The goal of the NAER monthly updates is to provide information about arts education policy, new developments in Newark schools, professional development opportunities as well as share valuable resources that we can utilize as we work collectively to ensure the provision of quality arts education services for Newark youth.
For starters we’d like to take the opportunity to remind you to mark your calendar and make a strong effort to attend the remaining Newark Arts Education Roundtable meeting for 2012:
Wednesday, October 24, 2012
(10:00 a.m. - 12:00 p.m.)
@ The Newark Museum
49 Washington Street, Newark, NJ 07102
NAER Member Spotlight
New Jersey Symphony Orchestra (NJSO)
BRING NJSO MUSICIANS TO YOU!
Did you know that NJSO musicians perform in a variety of community settings, not just in concert halls? Through the REACH (Resources for Education and Community Harmony) program, NJSO chamber music ensembles bring musical magic to venues such as schools, libraries, nursing homes, corporate events and places of worship throughout the state. NJSO chamber music programs offer wonderful opportunities for audiences of all ages to get up close and personal with NJSO musicians and make music-filled memories that last a lifetime.
Mallory King from Arts to Grow (ATG)
Access to sequential, high-quality arts education in all four arts disciplines are the educational right of every child in our state in accordance with the New Jersey Core Curriculum Content Standards (CCCS). That being said, there is a strong focus on student success with respect to the Common Core State Standards (CCSS), which refer only to language arts literacy and mathematics. The following resources are great to have in your advocacy toolkit with respect to how the arts create the pathway to academic success as well as civic engagement and leadership!
POSTED BY SARAH ZUCKERMAN ON SEPTEMBER - 10 - 2012
“To succeed today and in the future, America’s children will need to be inventive, resourceful, and imaginative. The best way to foster that creativity is through arts education,” said U.S. Secretary of Education Arne Duncan in Re-Investing Through Arts Education: Winning America’s Future Through Creative Schools.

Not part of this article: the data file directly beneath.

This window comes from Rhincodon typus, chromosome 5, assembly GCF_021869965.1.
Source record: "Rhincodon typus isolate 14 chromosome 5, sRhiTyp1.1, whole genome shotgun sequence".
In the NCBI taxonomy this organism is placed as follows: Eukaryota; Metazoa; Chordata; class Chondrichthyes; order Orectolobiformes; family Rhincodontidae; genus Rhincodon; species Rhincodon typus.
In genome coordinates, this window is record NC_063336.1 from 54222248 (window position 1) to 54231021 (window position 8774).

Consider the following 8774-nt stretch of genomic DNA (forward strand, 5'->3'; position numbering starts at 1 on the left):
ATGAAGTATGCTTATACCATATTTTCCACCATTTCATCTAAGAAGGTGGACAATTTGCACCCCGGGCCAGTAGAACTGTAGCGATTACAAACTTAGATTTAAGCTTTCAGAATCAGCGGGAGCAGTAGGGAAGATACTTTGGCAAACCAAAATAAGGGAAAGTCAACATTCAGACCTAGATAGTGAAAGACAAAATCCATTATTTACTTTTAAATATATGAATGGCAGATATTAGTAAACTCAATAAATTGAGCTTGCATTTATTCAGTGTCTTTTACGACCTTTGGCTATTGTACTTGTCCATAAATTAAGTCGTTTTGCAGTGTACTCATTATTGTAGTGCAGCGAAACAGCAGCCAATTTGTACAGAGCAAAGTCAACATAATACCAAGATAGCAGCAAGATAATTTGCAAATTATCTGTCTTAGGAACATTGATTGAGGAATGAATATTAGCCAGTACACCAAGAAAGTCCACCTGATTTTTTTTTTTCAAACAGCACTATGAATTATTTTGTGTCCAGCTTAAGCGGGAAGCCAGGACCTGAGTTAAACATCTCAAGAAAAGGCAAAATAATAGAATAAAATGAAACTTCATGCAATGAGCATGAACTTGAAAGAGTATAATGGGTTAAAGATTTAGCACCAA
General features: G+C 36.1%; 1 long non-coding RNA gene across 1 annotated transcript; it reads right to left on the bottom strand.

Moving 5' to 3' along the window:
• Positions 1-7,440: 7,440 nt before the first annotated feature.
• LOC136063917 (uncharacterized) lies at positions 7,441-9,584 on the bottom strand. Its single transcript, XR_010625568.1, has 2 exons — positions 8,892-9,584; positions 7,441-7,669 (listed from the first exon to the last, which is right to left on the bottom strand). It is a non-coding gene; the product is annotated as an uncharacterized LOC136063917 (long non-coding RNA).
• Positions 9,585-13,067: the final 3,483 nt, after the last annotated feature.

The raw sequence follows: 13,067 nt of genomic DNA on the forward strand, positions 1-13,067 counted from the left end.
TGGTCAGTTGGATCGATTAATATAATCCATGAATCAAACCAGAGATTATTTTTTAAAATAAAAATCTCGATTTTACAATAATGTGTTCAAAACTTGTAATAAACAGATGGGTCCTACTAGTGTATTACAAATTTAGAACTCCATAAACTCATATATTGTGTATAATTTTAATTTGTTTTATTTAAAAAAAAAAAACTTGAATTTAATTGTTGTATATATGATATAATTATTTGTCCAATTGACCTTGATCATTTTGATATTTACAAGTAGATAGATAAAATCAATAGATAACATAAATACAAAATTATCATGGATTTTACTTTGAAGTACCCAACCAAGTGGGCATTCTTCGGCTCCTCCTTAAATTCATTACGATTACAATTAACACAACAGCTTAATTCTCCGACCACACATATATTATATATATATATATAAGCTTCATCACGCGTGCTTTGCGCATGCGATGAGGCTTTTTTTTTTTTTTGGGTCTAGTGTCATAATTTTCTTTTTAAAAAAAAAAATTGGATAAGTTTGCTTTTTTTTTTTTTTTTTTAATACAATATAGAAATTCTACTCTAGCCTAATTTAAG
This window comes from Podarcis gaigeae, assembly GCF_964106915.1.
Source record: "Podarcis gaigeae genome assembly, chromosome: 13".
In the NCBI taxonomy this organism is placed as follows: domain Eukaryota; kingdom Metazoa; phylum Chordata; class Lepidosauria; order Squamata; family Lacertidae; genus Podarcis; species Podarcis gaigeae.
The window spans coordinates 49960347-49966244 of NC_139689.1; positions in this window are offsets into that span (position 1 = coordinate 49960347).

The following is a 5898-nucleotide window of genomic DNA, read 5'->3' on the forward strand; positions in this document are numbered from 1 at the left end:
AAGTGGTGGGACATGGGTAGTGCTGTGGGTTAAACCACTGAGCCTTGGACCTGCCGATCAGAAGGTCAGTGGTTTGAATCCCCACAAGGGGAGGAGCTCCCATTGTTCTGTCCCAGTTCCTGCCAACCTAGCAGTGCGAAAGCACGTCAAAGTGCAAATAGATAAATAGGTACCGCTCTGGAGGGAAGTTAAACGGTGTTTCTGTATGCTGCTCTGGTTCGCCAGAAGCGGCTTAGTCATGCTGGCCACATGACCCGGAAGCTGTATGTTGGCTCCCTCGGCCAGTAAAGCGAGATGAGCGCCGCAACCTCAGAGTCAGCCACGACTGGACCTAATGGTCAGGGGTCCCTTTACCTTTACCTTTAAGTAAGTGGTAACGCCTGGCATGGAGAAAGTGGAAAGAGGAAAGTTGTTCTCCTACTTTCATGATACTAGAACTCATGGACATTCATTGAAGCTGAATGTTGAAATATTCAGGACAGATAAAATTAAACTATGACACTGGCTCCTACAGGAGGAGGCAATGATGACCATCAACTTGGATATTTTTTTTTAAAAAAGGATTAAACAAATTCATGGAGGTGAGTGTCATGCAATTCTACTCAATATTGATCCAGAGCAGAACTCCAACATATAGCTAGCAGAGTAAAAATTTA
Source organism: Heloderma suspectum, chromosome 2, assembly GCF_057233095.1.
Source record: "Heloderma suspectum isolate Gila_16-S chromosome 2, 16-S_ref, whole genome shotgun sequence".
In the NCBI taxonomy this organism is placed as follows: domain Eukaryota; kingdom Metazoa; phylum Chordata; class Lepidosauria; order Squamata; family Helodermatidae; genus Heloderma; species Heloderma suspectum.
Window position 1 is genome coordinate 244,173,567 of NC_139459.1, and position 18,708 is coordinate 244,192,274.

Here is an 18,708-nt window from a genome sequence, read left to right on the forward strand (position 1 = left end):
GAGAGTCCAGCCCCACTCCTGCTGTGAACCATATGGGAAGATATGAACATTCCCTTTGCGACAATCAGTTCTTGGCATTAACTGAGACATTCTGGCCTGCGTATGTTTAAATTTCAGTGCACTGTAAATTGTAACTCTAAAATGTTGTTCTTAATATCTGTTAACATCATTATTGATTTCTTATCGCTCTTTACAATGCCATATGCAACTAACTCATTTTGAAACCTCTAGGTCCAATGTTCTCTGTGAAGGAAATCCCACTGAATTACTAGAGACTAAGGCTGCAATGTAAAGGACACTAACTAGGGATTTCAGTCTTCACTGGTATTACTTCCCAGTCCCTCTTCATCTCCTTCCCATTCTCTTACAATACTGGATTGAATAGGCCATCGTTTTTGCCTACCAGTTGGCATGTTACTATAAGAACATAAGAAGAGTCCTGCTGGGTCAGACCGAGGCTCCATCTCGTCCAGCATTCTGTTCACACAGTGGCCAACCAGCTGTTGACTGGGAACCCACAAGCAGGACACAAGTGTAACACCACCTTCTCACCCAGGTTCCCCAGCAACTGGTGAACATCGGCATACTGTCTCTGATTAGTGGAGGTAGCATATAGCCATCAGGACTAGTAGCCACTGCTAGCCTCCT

The nation has deemed that learning in and through the arts is critical for the success of all students. This positions arts educators to take a leadership role in implementing what the Common Core means for learning. The arts are different than other subjects; this is what fosters innovative, creative, and critical thinkers. The Common Core opens a door for leadership, an opportunity for the best arts educators to model what teaching and learning should look like across the curriculum…are we ready for the challenge?
What do the arts do, exactly? How does this align with the Common Core?
How the arts progress student learning is too complex for one blog entry. However, I would like to draw attention to a few ways that arts-based learning models the English Language Arts/Literacy instructional shifts of the new standards.
1. Building knowledge through content-rich nonfiction
2. Reading, writing, and speaking grounded in evidence from text, both literary and informational
3. Regular practice with complex text and its academic language
Learning in the arts is transferable
In the arts, to appreciate any masterpiece, to construct understanding from the complex, one must engage in deep analysis and a systematic search for meaning. This is a transferable skill; these studio habits of mind can and should be applied across disciplines. To appreciate, understand, and successfully apply mathematics, language arts, history, and the sciences, a learner must engage in the same type of analysis, study of technique, and consideration of context that is modeled so clearly in arts learning. This attentive study results in deep understanding, and occurs best when done through interdisciplinary projects.
An Opportunity to Lead
Simply stated, what the arts do so well is now what is being asked of all teachers.
The arts, in professional practice, are arguably the most disciplined of all disciplines, where devoted practice, development of ideas based on research and experimentation, criticism and revision, and a meticulous focus on detail and quality reign.
The Common Core provides a tremendous opportunity for the arts to play a central role in teaching and learning. Let us rise to the call.
For more on these ideas, as well as a great list of resources, please read my white paper on this topic.
LIZ DWYER August 21, 2012
Want Kids to Be More Altruistic? Give Them Arts Education